δῴη αὐτῷ ὁ κύριος εὑρεῖν ἔλεος] Note the similarity with the first portion of v. 16 above. The verb is the same, the subject is the same (“May the Lord grant”). The one receiving is the same as well, in v. 16 it is “the house of Onesiphorus”, in v. 18 it is “him” (e.g., Onesiphorus). In v. 16 “mercy” is directly wished; in v. 18 it is wished for Onesiphorus to be able “to find mercy”. The wishes, however, are slightly different in that v. 18 has a more directly eschatological vibe to it. On this (optative, syntactic and lexical similarity) see Van Neste, Cohesion and Structure, 159.

παρὰ κυρίου] prepositional phrase, “from the Lord”, and according to the analysis is modifying (providing circumstance) to the infinitive εὑρεῖν (“to find”).

ἐν ἐκείνῃ τῇ ἡμέρᾳ] prepositional phrase, “in that day”. This as well modifies the infinitive εὑρεῖν, “to find”. Paul wishes that Onesiphorus, on that final day, will find mercy from the Lord. This prepositional phrase is doubly interesting with the use of the far demonstrative ἐκεῖνος, “that”, which creates some metaphoric distance between the present time (of the composition) and the time of “that day” (cf. Runge, Discourse Grammar). Secondly, the use of the article with ἡμέρᾳ could be seen and further stressing the nature of “that particular day”.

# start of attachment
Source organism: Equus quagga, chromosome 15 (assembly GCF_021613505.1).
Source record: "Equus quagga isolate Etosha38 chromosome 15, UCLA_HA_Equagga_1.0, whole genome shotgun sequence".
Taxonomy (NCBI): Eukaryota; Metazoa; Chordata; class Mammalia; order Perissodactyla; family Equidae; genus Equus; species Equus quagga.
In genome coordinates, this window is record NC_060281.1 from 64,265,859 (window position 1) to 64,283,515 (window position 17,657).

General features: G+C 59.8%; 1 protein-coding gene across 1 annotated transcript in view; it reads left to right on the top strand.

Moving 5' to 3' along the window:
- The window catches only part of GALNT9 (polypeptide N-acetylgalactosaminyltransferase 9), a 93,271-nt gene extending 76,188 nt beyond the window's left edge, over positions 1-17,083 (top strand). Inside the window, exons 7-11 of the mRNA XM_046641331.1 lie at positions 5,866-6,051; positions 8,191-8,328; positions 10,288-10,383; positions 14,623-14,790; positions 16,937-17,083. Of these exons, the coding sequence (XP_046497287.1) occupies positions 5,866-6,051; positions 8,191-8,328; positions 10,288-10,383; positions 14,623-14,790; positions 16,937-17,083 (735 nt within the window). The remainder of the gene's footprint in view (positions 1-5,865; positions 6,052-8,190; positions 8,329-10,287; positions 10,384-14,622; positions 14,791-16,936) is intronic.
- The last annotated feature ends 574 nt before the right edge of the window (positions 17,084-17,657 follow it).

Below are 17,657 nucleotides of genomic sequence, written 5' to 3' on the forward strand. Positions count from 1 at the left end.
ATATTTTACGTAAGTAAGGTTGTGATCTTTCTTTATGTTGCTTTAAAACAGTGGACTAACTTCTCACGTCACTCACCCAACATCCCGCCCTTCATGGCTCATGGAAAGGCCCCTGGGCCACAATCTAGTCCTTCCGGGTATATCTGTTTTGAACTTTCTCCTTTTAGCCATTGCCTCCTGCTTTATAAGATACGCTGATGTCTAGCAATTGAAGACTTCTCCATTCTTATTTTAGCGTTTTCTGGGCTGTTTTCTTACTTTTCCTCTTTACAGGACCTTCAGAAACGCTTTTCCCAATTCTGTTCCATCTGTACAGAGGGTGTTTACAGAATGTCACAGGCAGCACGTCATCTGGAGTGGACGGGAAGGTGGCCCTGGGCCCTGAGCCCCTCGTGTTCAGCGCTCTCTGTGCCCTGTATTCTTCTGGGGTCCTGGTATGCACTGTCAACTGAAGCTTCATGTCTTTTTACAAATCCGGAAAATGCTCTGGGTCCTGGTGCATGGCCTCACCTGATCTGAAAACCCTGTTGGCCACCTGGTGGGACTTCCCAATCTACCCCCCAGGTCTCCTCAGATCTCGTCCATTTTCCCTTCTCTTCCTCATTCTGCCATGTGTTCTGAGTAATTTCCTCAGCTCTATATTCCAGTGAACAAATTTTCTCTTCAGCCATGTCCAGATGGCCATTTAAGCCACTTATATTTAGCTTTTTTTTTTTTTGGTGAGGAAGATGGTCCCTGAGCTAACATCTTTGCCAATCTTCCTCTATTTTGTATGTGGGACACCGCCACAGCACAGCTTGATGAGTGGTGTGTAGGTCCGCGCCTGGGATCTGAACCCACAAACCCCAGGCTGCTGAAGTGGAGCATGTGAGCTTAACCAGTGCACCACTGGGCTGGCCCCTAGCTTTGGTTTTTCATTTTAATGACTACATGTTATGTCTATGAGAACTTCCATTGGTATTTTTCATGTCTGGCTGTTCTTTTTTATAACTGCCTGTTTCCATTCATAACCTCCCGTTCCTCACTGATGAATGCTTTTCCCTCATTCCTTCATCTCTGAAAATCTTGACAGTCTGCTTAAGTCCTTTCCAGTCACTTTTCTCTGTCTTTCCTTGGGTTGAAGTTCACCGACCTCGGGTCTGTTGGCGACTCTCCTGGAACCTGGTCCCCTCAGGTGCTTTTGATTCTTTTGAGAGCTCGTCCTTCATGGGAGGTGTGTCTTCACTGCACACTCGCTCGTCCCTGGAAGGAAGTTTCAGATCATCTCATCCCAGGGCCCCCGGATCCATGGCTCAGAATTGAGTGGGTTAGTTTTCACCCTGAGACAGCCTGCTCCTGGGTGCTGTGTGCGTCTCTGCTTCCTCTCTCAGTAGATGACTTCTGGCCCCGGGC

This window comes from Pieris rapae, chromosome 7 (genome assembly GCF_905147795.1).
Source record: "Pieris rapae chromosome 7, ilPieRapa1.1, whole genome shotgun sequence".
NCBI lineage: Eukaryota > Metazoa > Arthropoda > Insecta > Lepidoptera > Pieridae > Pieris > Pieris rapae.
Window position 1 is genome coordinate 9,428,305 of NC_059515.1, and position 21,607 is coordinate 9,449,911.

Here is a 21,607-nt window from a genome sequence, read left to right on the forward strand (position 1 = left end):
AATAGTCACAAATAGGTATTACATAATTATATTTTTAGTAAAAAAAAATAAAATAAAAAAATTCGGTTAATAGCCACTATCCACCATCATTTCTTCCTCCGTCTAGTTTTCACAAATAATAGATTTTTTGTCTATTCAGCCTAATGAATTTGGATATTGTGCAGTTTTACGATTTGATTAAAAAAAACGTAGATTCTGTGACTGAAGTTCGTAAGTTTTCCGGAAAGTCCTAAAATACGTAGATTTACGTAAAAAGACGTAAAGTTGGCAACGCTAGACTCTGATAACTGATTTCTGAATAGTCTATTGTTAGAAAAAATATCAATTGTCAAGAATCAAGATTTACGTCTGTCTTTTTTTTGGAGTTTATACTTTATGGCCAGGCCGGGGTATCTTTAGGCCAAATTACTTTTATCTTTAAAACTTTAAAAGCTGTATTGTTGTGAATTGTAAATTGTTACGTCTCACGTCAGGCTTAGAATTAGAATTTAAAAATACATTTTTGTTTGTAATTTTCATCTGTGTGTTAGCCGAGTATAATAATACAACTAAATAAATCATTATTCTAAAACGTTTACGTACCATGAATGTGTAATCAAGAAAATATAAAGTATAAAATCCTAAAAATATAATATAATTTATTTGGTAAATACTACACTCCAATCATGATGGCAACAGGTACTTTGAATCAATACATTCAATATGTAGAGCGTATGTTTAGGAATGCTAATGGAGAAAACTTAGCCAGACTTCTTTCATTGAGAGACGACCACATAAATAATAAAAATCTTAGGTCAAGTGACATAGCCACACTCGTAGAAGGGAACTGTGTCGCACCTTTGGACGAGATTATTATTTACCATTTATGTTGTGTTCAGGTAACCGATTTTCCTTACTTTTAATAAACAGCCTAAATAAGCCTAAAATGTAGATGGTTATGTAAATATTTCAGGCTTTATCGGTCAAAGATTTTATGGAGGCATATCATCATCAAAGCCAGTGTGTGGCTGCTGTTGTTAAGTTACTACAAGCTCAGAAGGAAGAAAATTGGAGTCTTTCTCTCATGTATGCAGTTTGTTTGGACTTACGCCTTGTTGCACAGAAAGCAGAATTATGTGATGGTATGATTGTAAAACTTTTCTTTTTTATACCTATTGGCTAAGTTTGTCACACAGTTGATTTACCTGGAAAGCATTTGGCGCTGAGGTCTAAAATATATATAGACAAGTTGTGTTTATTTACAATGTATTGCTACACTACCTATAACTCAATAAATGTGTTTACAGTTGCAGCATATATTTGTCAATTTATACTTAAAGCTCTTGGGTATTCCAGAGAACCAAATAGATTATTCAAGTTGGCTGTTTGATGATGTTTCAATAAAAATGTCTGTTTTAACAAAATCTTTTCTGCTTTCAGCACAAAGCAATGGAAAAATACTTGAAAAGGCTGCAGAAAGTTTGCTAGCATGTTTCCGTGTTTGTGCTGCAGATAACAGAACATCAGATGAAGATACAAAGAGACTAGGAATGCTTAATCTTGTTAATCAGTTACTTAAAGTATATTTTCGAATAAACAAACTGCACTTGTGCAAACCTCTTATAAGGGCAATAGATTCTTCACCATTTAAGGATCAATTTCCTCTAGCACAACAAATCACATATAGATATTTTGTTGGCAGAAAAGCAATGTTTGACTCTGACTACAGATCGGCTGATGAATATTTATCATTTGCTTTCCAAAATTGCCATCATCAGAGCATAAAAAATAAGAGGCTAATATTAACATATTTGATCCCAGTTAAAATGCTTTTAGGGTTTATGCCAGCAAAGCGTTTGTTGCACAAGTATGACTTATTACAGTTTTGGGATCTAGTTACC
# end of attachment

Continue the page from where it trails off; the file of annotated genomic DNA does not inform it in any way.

καὶ ὅσα ἐν Ἐφέσῳ διηκόνησεν] “and of all the service he rendered in Ephesus”. The correlative pronoun indicates a comparison of sorts; Paul is reminding the reader(s) that Onesiphorus served well, and that the reader(s) know about it.

ἐν Ἐφέσῳ] A spatial frame (Runge, Discourse Grammar), the larger structure isn’t about Onesiphorus’ service in general, it is specifically about the service he rendered in Ephesus. Also, ΕΝ ΕΦΕΣΩ is a great blog you should really have in your blog reader.